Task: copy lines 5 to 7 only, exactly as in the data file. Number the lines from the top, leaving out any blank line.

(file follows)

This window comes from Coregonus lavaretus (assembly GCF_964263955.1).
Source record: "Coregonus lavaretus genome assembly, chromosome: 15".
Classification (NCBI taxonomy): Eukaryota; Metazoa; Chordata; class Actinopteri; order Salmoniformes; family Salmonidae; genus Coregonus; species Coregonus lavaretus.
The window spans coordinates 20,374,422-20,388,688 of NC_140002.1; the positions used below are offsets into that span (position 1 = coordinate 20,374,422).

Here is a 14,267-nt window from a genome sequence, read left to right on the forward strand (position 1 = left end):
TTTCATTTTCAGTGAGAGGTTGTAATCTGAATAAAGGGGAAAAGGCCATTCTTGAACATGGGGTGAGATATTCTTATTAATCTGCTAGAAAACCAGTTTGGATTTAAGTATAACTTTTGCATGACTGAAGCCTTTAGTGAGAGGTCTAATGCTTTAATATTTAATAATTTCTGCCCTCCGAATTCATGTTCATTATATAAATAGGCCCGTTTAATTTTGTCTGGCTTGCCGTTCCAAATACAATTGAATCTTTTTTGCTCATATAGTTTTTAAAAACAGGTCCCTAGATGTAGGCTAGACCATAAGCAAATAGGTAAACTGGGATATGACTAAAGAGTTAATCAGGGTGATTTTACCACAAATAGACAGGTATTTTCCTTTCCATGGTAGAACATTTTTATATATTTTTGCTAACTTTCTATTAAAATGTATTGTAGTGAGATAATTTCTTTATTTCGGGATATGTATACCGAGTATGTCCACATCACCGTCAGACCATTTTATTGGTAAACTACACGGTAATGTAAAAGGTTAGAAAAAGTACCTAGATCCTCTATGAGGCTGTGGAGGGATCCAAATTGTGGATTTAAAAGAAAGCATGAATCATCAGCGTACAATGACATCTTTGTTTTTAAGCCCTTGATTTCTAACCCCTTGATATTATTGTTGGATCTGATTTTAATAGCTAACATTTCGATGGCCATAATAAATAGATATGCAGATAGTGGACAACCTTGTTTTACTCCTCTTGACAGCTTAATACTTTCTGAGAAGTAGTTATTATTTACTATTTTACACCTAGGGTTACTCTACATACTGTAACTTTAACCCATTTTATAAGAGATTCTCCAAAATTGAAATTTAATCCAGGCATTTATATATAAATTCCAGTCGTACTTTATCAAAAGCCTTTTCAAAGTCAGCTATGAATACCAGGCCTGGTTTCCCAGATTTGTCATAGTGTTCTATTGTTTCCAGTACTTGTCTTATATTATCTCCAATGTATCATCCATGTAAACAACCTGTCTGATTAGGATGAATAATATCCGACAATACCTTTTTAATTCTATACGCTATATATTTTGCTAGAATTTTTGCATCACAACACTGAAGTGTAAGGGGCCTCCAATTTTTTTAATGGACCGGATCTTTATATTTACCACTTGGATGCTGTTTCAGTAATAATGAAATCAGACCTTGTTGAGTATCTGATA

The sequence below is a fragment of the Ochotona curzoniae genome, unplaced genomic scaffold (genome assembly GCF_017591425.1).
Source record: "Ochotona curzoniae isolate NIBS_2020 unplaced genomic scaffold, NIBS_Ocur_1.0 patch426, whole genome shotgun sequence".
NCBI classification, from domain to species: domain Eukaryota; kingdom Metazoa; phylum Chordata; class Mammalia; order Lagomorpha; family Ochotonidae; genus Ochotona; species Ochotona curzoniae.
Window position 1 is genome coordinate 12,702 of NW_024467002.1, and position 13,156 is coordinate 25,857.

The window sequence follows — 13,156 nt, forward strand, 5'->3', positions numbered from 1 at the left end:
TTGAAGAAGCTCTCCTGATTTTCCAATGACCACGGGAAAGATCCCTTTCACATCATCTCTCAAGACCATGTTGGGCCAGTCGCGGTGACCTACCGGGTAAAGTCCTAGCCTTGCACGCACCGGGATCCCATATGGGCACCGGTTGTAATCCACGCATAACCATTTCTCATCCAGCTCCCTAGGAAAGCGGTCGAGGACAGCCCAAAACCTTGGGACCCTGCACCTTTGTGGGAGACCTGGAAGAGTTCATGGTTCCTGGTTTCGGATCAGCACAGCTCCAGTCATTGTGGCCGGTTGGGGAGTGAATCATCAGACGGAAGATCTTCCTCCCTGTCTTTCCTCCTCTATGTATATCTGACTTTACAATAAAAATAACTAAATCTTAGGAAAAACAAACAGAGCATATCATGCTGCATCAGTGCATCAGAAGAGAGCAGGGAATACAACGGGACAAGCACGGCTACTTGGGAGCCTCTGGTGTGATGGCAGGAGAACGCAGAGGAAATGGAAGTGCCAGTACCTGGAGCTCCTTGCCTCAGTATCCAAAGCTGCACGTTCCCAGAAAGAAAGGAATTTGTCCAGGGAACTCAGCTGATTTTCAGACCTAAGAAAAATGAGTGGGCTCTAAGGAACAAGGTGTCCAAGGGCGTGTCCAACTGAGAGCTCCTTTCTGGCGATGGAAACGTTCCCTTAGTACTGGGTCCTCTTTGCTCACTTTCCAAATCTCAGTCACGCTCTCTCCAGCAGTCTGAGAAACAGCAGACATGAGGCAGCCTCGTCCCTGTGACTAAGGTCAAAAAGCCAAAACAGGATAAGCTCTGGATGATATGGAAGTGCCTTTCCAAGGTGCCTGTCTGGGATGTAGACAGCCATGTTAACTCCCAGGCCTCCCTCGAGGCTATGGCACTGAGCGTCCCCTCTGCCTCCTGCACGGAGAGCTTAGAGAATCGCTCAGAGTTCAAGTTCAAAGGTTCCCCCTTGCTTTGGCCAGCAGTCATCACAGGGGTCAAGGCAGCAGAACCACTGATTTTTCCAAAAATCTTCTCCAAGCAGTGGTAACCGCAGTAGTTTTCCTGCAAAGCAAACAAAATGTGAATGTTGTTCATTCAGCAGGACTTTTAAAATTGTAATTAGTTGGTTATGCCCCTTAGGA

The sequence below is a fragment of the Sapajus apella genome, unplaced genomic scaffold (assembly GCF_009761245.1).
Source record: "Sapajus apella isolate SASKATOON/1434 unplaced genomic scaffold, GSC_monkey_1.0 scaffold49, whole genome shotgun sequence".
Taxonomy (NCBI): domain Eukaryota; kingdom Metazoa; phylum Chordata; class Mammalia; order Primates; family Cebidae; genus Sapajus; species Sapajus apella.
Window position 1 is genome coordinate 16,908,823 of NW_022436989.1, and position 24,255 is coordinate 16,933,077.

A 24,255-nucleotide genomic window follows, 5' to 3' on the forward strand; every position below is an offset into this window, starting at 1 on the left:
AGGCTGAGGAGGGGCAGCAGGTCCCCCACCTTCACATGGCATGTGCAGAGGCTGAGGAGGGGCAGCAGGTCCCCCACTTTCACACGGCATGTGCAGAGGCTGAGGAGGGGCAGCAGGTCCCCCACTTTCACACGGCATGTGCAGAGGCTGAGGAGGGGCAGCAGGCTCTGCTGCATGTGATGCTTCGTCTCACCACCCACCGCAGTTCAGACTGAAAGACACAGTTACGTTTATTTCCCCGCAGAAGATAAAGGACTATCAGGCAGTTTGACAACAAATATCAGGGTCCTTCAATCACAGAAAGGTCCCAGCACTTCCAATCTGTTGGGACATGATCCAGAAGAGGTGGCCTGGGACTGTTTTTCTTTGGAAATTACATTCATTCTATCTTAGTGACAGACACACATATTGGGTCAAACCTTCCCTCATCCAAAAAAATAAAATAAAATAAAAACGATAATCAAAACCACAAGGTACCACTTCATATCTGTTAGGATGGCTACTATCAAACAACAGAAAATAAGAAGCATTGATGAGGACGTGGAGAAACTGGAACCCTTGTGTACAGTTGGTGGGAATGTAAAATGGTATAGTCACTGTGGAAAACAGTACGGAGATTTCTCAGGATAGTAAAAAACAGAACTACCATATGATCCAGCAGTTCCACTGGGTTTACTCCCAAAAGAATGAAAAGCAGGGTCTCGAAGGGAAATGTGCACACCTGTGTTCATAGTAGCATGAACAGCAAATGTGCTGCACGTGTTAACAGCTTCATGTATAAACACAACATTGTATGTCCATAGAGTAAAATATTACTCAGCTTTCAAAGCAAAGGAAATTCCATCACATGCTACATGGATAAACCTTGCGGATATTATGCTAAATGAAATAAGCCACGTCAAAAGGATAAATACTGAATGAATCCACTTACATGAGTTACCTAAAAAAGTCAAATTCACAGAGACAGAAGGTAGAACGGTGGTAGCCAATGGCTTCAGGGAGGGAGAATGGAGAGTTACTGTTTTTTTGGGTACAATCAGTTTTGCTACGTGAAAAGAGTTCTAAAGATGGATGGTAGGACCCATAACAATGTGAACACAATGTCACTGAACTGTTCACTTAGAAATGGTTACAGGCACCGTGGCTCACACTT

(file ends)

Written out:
Here is a 14,267-nt window from a genome sequence, read left to right on the forward strand (position 1 = left end):
TTTCATTTTCAGTGAGAGGTTGTAATCTGAATAAAGGGGAAAAGGCCATTCTTGAACATGGGGTGAGATATTCTTATTAATCTGCTAGAAAACCAGTTTGGATTTAAGTATAACTTTTGCATGACTGAAGCCTTTAGTGAGAGGTCTAATGCTTTAATATTTAATAATTTCTGCCCTCCGAATTCATGTTCATTATATAAATAGGCCCGTTTAATTTTGTCTGGCTTGCCGTTCCAAATACAATTGAATCTTTTTTGCTCATATAGTTTTTAAAAACAGGTCCCTAGATGTAGGCTAGACCATAAGCAAATAGGTAAACTGGGATATGACTAAAGAGTTAATCAGGGTGATTTTACCACAAATAGACAGGTATTTTCCTTTCCATGGTAGAACATTTTTATATATTTTTGCTAACTTTCTATTAAAATGTATTGTAGTGAGATAATTTCTTTATTTCGGGATATGTATACCGAGTATGTCCACATCACCGTCAGACCATTTTATTGGTAAACTACACGGTAATGTAAAAGGTTAGAAAAAGTACCTAGATCCTCTATGAGGCTGTGGAGGGATCCAAATTGTGGATTTAAAAGAAAGCATGAATCATCAGCGTACAATGACATCTTTGTTTTTAAGCCCTTGATTTCTAACCCCTTGATATTATTGTTGGATCTGATTTTAATAGCTAACATTTCGATGGCCATAATAAATAGATATGCAGATAGTGGACAACCTTGTTTTACTCCTCTTGACAGCTTAATACTTTCTGAGAAGTAGTTATTATTTACTATTTTACACCTAGGGTTACTCTACATACTGTAACTTTAACCCATTTTATAAGAGATTCTCCAAAATTGAAATTTAATCCAGGCATTTATATATAAATTCCAGTCGTACTTTATCAAAAGCCTTTTCAAAGTCAGCTATGAATACCAGGCCTGGTTTCCCAGATTTGTCATAGTGTTCTATTGTTTCCAGTACTTGTCTTATATTATCTCCAATGTATCATCCATGTAAACAACCTGTCTGATTAGGATGAATAATATCCGACAATACCTTTTTAATTCTATACGCTATATATTTTGCTAGAATTTTTGCATCACAACACTGAAGTGTAAGGGGCCTCCAATTTTTTTAATGGACCGGATCTTTATATTTACCACTTGGATGCTGTTTCAGTAATAATGAAATCAGACCTTGTTGAGTATCTGATA

The sequence below is a fragment of the Ochotona curzoniae genome, unplaced genomic scaffold (genome assembly GCF_017591425.1).